Monday, October 26, 2020
Oct. 26, 2020

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Oregon voters disapprove of Portland protests, feel police aren’t using enough force, poll finds

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A majority of Oregon voters disapprove of the ongoing nightly protests in Portland and believe officers haven’t used enough force in their response, according to a poll released Thursday.

Those findings, released by Portland-based DHM Research, came hours after Portland Mayor Ted Wheeler announced he was ordering Portland police officers to stop using a particularly toxic form of tear gas after lawsuits over its deployment, its repeated use on people not engaged in criminal conduct and some not involved in the protests at all, and widespread demands from the community and elected officials to end the practice.

The poll of 502 likely voters was conducted from last Thursday to Tuesday. Nearly half of the participants said they lived in either Multnomah, Clackamas or Washington counties. Another quarter of them live elsewhere in the Willamette Valley and the rest are from other parts of the state. The results have a margin of error of plus or minus 4.4 percentage points.

The majority, nearly one-third of respondents, said in response to an open-ended question that the protests in Portland were the most important issue they wanted state leaders to address — more than the coronavirus, the economy, homelessness, racism, policing, health care and other topics. About twice as many mentioned protests as COVID-19 (16%) or the economy (13%).

According to the survey, 66% of participants said they didn’t approve of the Portland protests and most believed they’ve been harmful to Black Portlanders, race relations and police reform efforts. Just 28% believe they are helpful to Black Portlanders and slightly less deemed them beneficial on the other fronts.

More than half of the surveyed voters said they believed the protests were mostly violent, 42% felt Portland police weren’t using enough force “when dealing with protesters” and the majority felt the word “riot” rather than “protest” best encapsulated how they would describe the demonstrations.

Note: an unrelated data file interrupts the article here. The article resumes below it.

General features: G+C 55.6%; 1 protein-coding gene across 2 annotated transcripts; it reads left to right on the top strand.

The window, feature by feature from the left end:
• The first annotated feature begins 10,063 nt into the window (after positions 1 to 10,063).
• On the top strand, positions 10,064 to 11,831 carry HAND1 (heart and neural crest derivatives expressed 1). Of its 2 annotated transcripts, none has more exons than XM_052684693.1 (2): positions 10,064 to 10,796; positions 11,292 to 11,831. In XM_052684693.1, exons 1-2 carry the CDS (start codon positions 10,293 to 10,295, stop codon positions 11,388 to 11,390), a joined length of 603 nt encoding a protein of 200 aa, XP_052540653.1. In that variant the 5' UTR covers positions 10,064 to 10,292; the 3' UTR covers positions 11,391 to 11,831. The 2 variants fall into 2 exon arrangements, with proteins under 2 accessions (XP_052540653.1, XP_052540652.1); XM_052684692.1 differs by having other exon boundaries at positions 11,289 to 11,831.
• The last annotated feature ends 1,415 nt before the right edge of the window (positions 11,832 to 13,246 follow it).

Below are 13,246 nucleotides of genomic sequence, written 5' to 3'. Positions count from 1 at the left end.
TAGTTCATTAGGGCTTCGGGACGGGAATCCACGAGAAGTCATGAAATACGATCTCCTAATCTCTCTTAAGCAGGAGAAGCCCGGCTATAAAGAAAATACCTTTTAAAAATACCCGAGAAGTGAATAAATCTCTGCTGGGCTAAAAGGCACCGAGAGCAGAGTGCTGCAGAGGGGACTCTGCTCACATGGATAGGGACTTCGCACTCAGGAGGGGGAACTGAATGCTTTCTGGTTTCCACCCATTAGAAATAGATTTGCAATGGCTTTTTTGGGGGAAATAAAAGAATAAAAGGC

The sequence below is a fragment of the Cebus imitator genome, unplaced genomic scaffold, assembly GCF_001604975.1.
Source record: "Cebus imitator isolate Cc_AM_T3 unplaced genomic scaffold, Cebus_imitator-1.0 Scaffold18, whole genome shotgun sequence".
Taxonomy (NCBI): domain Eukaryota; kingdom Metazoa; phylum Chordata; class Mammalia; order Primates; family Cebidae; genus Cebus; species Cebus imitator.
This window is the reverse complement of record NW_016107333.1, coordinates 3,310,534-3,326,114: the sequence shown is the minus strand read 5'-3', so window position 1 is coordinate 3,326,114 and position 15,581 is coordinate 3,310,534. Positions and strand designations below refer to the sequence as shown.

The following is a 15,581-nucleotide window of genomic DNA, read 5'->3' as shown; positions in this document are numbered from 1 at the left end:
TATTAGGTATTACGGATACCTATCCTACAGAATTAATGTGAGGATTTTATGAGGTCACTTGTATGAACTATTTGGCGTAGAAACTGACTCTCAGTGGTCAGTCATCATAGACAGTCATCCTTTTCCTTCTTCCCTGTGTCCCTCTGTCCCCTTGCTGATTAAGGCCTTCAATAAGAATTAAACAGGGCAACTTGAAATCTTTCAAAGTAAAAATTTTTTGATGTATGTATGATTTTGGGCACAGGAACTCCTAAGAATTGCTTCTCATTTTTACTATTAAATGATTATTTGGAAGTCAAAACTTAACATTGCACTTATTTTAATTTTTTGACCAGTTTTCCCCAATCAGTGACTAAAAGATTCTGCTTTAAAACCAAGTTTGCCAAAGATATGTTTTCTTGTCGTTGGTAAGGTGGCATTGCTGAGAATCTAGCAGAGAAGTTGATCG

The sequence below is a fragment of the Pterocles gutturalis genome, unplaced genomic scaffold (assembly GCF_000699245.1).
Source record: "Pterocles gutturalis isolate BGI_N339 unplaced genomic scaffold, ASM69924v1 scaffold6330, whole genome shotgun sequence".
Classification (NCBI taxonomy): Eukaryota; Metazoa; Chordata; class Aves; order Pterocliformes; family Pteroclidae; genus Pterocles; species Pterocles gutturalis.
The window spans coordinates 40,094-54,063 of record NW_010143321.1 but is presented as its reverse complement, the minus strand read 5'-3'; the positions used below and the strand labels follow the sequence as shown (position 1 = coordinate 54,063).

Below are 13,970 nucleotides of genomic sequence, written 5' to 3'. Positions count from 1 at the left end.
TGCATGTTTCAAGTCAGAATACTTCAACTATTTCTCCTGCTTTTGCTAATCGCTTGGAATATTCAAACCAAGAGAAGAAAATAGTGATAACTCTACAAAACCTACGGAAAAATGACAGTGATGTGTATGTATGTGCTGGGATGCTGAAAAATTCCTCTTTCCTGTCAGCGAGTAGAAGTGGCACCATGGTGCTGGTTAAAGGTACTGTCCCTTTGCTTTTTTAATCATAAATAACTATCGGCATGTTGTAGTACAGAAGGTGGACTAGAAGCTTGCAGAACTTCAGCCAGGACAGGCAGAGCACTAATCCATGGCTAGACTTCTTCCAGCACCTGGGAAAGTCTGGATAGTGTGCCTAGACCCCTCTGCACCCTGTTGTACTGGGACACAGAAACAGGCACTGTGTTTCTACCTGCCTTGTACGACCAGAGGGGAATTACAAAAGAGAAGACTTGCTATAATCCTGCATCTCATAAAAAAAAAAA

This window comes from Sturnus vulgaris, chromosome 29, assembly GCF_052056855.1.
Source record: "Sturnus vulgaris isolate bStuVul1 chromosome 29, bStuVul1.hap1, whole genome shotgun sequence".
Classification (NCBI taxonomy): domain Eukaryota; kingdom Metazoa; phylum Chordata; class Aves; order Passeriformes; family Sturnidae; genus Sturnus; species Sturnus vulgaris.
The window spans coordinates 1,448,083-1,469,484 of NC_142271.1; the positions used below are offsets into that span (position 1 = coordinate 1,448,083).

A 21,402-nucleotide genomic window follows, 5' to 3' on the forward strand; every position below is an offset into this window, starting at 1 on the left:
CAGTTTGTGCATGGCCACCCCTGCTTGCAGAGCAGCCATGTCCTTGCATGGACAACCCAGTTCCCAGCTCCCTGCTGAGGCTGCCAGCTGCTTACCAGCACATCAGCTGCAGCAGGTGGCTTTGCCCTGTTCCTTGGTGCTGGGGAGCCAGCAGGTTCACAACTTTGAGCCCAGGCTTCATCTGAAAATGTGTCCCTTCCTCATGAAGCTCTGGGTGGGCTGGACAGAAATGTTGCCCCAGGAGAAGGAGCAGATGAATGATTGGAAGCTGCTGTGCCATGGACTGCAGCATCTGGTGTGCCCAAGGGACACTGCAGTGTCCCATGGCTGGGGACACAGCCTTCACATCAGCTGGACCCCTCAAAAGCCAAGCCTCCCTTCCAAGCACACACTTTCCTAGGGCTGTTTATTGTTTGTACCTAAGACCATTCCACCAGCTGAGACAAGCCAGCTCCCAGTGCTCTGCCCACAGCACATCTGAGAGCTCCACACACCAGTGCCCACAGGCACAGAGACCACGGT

The poll found that about 60% of Oregon voters disapprove of how Portland Mayor Ted Wheeler has responded to protests. But it found similar numbers disapprove of the response to protests by President Donald Trump and by Gov. Kate Brown – who have taken diametrically opposed stands on the role of federal officers, the merits of dialing back police’s role in public safety and the role of Trump supporters and white supremacists in spurring violence.

But Wheeler at 30% received the lowest approval percentage of the three and Trump, at 39%, the highest.

Most Oregon voters have never directly observed the Portland protests they were surveyed about. Rather, they have learned about them from mediums such as TV, newspapers, social media. DHM conducted its statewide survey on three broad topics including the protests. The other two directly affect the entire state and nation: coronavirus and the presidential election.

The firm did not survey a large enough sample of voters who live inside the Portland city limits to present findings about how Portland voters view their mayor and police force amid the nightly protests against police violence and racial injustice.

But DHM executive John Horvick, the lead author on the study findings, noted on Twitter Thursday that the poll’s findings about how favorably voters in the three-county Portland area view Portland police handling of protests lines up very closely with findings of a poll of city of Portland voters by a California polling firm whose results The Oregonian/OregonLive revealed earlier this week.

While the largest segment of white voters in DHM’s statewide poll — 45% — said they felt not enough force was being used by Portland police, rather than too much or about the right amount, 60% of voters of color felt officers were using too much force.

Nearly 90% of those polled were white, more than 60% of them age 45 and over, nearly 40% Democrats and more than half with a 2- or 4-year degrees.

The poll also significant differences in voters’ views by age. Two-thirds of those ages 18 to 29 told pollsters the police have used too much force at protests while 54% of those ages 45 and up said police have not used enough.

Voters ages 18 to 29 were the only group to approve of the protests. They also named racism and police reform as the top issue they’d like leaders to address significantly more often (17% and 14% respectively) than those in older age ranges.

Most of the Oregon voters surveyed said they felt the state was heading the wrong direction (56%) and so was the country (71%).

This survey comes after a separate survey of 435 Portland voters published Tuesday showed Wheeler drew an unfavorable rating of 63%, around three-quarters of respondents said they supported the Black Lives Matter movement and close to 70% said they supported the Portland protests. The findings of that poll indicated most likely voters in Portland view Portland police’s use of force as a serious concern.

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